Recovery Time From Vitrectomy Surgery

Written by isobel washington
  • Share
  • Tweet
  • Share
  • Email

A vitrectomy is a commonly performed eye surgery used to resolve a number of conditions that involve the eye's vital structures. The procedure involves totally removing the vitreous humour (eye fluid) and replacing it with an air and gas mixture, which requires substantial recovery time and post-treatment care.

Other People Are Reading

Recovery Time Variables

The length of time required for recovery will depend on the seriousness of the underlying condition. Conditions that may require vitrectomy procedures include retinal detachment, diabetic vitreous haemorrhage, macular hole(s), epiretinal membrane, proliferative vitreoretinopathy, foreign body removal, and endophthalmitis.

Eye Shield

A plastic eye shield must be worn when sleeping for the first week following surgery, and should be worn for at least the first three days after surgery when showering.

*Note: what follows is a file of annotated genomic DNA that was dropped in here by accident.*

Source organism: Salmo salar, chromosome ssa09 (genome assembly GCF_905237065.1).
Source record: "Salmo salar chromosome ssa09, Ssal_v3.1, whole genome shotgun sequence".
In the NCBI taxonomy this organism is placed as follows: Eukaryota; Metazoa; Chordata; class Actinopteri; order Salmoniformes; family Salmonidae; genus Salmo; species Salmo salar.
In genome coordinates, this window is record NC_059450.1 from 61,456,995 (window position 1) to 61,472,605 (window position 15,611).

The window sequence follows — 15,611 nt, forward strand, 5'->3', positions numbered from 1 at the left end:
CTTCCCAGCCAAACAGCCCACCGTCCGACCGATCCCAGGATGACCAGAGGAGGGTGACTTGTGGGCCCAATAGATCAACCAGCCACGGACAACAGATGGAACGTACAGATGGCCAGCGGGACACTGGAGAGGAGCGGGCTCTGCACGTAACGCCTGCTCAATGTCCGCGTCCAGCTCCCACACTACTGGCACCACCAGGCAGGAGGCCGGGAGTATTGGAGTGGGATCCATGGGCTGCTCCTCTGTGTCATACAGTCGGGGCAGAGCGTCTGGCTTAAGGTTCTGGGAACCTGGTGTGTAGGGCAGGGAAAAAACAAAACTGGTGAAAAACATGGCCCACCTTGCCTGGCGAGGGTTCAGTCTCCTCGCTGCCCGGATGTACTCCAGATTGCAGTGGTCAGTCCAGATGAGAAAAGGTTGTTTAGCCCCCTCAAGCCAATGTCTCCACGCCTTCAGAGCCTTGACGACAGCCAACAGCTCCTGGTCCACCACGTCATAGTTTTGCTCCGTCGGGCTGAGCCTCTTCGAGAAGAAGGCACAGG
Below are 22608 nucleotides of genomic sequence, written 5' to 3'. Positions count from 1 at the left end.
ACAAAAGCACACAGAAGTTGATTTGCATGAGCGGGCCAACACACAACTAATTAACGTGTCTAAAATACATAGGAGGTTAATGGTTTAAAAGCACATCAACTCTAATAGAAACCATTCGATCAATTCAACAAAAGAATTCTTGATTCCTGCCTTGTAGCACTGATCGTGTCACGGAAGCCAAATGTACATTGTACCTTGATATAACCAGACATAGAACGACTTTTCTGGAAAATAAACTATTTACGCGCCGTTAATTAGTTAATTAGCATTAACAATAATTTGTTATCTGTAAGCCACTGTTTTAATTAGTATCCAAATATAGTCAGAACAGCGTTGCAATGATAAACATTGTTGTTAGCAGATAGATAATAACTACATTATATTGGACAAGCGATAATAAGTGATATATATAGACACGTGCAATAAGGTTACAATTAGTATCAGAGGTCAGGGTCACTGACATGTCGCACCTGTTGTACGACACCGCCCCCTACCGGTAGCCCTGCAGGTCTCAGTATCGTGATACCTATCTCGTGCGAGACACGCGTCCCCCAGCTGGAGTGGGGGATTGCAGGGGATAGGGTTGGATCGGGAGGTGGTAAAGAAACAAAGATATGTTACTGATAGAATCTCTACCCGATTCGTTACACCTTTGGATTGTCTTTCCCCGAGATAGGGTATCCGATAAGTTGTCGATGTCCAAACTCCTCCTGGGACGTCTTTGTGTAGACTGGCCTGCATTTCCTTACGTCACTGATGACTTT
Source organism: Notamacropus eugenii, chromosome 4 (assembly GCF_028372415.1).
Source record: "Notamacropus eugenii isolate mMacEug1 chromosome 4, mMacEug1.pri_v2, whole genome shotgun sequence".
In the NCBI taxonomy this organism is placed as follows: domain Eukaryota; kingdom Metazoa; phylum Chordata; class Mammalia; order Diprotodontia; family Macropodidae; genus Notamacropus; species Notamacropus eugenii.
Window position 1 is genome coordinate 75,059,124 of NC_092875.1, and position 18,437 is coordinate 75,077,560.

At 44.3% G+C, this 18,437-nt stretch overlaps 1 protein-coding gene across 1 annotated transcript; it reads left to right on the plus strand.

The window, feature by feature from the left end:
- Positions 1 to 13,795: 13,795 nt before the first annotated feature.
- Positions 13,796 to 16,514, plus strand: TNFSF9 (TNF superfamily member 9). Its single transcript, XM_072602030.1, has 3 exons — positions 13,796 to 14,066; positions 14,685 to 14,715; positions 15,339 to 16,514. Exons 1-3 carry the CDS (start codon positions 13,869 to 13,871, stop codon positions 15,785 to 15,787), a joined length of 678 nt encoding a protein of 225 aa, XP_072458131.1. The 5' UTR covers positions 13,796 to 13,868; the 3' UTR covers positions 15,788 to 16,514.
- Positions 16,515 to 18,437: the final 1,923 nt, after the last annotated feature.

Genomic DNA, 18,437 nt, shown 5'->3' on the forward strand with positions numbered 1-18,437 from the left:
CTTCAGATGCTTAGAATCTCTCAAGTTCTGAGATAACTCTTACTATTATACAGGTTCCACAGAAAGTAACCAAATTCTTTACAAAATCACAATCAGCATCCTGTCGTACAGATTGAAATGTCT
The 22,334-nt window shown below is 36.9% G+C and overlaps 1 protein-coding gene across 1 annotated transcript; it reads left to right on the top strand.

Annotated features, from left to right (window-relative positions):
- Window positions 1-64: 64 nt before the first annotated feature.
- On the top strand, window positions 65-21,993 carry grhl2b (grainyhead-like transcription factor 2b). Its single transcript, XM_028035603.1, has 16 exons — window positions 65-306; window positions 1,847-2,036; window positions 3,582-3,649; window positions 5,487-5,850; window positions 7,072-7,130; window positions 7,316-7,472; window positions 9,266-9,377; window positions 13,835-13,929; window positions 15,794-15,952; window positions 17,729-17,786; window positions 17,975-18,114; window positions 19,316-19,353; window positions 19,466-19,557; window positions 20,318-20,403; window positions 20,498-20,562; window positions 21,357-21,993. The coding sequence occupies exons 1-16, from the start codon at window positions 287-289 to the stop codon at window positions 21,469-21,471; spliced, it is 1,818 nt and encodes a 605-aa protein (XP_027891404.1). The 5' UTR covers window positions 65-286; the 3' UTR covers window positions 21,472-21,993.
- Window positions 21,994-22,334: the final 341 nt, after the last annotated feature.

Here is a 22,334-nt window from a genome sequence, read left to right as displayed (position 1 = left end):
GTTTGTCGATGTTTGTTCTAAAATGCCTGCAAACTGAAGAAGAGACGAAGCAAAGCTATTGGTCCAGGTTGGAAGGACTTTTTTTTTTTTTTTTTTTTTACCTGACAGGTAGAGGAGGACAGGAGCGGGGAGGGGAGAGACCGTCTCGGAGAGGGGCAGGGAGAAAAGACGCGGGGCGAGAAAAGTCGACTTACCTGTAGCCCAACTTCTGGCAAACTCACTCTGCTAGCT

Lying Face-Down

The patient is often told to lie facedown and remain immobile for up to three weeks after surgery. This is to ensure proper healing as natural eye fluid slowly replaces the air and gas mixture that was placed in the eye during surgery.

Eye Drops

Eye drops are typically used for a few weeks after the surgery to minimise inflammation, prevent infection, minimise scarring of the pupil, provide comfort, and to maintain low eye pressure.

Travel

Patients must cancel all travel plans for at least a few months following surgery. This is because of the extreme risks of changes in air pressure, which pose dangerous risks for any remaining air and gas mixture in the eye. Only the doctor can tell you when it's safe to fly.

Total Healing Time

Most healing will occur during the four to six weeks after surgery, but full replacement of the air and gas mixture, as well as full visual recovery, may take up to a few months. Consistent follow-up appointments are required.

Don't Miss

Filter:
  • All types
  • Articles
  • Slideshows
  • Videos
Sort:
  • Most relevant
  • Most popular
  • Most recent

No articles available

No slideshows available

No videos available

By using the eHow.co.uk site, you consent to the use of cookies. For more information, please see our Cookie policy.